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Savant Short Review:


Columbia TriStar
1961 / b&w / 1:37 flat / 87 min.
Starring Glenn Corbett, Patricia Breslin, Eugenie Leontovich, Richard Rust, "Jean Arless"
Cinematography Burnett Guffey
Art Direction Cary Odell
Film Editor Edwin H. Bryant
Original Music Hugo Friedhofer
Written by Robb White
Produced by William Castle
Directed by William Castle

Reviewed by Glenn Erickson

There's a William Castle cult out there that hopefully is healthy enough to accept the truth: Homicidal is a perfectly wretched movie, bad enough to make Castle's other hits seem like flukes, and the good qualities in his uneven output, accidents. Yes, it has the famous 'fright break' 2 and a couple of shock scenes that are rather strong for 1961. A pitiful attempt to copy Psycho, it has a mystery factor that couldn't have fooled anyone over the age of ten.


Emily (Jean Arless) checks into a hotel, and hires a bellboy (Richard Rust) for $2,000 to marry her. After the justice of the peace finishes the ceremony Emily does something very unexpected ... and then returns home, where she torments her ex-nurse, an invalid (Eugenie Leontovich), and her brother Warren's girlfriend, Miriam Webster (Patricia Breslin). Emily has eyes for the local pharmacist, Karl (Glenn Corbett), but he's only interested in Miriam, so there's more trouble on the way. The cast has a terrible time catching up with Emily's crimes and learning her terrible secret.

The instructions from producer Castle to writer-partner Robb White must have been to re-make Psycho, the same, only different. Cheaply made and poorly paced, Homicidal alternates bad filler and worse exposition with relentlessly tasteless scenes, and has about it an aura of cheap sensationalism. It's like a toy so badly made, it breaks as soon as a child plays with it.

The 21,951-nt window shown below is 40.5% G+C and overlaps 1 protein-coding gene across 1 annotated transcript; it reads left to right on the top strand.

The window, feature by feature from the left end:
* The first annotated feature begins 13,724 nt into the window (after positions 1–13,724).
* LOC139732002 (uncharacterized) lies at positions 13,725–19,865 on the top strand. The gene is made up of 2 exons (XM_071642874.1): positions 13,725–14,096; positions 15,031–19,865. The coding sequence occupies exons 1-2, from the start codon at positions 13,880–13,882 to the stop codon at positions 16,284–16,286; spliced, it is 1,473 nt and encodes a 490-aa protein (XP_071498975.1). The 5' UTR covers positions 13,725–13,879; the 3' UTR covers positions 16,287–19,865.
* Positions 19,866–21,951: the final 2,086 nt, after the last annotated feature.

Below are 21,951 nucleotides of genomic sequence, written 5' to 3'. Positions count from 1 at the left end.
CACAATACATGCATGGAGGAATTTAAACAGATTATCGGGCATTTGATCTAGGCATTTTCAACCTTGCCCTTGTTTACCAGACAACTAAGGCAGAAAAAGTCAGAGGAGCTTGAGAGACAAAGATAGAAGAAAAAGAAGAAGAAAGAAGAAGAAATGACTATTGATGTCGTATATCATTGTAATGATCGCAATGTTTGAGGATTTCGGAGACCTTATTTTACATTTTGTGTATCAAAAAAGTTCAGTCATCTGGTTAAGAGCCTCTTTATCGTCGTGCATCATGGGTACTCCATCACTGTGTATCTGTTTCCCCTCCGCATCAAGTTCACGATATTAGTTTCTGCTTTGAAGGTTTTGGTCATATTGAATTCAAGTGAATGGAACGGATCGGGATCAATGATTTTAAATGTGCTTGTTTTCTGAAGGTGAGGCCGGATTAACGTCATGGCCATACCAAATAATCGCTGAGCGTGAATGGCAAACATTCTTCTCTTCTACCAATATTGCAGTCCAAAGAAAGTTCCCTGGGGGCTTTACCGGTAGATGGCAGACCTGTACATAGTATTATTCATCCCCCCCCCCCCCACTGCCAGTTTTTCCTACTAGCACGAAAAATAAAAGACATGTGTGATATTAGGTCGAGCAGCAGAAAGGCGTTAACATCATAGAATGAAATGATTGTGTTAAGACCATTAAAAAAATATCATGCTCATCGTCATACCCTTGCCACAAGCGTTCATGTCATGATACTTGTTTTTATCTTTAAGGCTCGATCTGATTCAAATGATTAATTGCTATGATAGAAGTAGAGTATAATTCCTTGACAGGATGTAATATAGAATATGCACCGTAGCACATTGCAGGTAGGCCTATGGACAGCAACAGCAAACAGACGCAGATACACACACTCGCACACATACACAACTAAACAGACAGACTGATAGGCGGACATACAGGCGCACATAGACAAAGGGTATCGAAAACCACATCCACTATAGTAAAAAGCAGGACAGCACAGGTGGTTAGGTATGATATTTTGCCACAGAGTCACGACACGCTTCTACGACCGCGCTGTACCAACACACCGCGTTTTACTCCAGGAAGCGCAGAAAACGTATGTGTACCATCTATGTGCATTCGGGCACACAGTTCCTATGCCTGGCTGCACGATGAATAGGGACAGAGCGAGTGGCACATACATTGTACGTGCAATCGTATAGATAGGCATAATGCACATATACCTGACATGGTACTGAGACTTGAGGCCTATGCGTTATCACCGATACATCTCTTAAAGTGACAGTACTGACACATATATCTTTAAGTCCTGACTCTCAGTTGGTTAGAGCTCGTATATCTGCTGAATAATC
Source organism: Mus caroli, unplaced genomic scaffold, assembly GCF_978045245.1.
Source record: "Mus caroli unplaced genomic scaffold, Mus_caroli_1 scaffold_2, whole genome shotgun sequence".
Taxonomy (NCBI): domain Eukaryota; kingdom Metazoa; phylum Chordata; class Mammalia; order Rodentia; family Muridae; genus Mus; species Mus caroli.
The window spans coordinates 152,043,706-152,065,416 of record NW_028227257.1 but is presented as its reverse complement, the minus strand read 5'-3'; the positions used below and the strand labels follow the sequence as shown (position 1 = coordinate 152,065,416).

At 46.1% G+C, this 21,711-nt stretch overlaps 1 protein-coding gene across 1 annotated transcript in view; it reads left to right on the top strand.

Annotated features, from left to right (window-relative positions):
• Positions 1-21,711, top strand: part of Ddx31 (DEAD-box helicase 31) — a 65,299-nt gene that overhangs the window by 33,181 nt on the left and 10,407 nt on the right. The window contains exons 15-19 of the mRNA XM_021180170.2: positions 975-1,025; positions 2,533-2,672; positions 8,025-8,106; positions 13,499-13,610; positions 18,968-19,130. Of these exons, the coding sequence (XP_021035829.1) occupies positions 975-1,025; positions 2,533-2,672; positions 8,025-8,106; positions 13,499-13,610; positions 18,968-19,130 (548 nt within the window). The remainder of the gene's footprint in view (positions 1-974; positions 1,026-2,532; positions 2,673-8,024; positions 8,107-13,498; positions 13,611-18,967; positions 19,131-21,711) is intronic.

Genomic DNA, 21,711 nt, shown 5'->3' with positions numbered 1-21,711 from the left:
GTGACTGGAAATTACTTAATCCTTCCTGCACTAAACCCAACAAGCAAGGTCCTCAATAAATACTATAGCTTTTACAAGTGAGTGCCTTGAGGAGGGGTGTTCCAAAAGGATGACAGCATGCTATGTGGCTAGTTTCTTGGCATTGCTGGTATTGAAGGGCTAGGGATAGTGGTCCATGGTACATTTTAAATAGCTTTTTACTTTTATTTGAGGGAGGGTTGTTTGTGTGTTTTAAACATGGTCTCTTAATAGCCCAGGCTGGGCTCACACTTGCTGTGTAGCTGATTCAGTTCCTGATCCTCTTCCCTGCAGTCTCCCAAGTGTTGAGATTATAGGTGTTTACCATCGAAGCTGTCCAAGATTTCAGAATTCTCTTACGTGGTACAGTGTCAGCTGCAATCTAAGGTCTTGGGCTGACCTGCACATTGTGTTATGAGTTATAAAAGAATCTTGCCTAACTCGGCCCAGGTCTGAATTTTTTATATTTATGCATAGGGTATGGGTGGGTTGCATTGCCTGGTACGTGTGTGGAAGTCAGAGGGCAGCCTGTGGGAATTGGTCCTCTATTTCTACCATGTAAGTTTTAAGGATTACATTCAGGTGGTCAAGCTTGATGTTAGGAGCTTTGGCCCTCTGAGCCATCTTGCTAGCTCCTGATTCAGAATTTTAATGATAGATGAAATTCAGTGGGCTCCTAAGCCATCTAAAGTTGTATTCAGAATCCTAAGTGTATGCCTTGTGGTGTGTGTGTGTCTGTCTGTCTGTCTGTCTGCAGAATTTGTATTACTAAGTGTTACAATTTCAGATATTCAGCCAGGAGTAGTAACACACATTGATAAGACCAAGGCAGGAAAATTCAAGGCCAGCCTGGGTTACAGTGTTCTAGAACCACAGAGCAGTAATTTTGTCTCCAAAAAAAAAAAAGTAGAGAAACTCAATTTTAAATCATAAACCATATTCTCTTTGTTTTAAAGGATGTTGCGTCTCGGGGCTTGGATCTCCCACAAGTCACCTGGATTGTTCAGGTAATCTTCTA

The whole show is built around a mystery twist that's ruined the moment Warren steps into frame. He's the alter-ego of the transparently psychotic Emily, and is played by the same actress in drag. I've read a lot of serious criticism of this film, and am frankly shocked to discover that people were fooled by the terrible non-disguise. Not only is 'Warren's' dubbed voice mixed to sound disconnected to his body, but he he has a terrible makeup job, with darkened skin that makes him look less like a man and more like Joan Crawford in 'tropical' brownface in Torch Song. They could have put the androgynous 'Pat' from Saturday Night Live up there and had a more convincing male. Warren's manner and actions aren't just a little 'off', they're grotesquely stilted, like a movie zombie. 3

Not that 'Emily' fares any better, thanks to a script and direction that seem determined to make their every move completely unbelievable. Emily's behavior is so offensive, that everyone else - the 'normal' couple, the doctor - look like idiots when they accept her sardonic abuse without violent reaction. Glenn Corbett, usually serviceable in other cheap Columbia pix (including a Sam Fuller film or two) has no choice but to play his John Gavin - like pharmacist as if he were as dull as, as, John Gavin.

I haven't seen Castle's early When Strangers Marry with Robert Mitchum and Kim Hunter, which is said to be a gem. 13 Ghosts is a little paint-by-numbers, but even when they're visually undistinguished, his previous string of chillers were at least carefully directed. Homicidal's direction is flat, random, and, well, crude. The wrapup explanation is so badly fumbled that we wonder if White and Castle want us to think that Emily got a reverse Christine Jorgenson operation while in Denmark ... an idea that just further muddies the water. A coda juxtposing a doll and a whip is almost insulting ... cruel parents turn children into cross-dressing psychotic murderers? I thought this was a 'cheat the inheritance' story.

Story-wise, it begins very promisingly, with a first shock murder that does indeed surprise. But as soon as Castle and White try to tell their story, it becomes a big wad of indigestible goo. Helga, the wheelchair-bound invalid, is obviously distressed and screaming at Emily - but Miriam, Karl and the doctor accept Emily's idiotic explanations. Helga is alert and can wheel herself about and pound on her armrest - why can't she write a message on a wall or something? Heck, they're in Solvang (a nice Swedish-oriented tourist community North of LA): somebody there should be able to read Danish.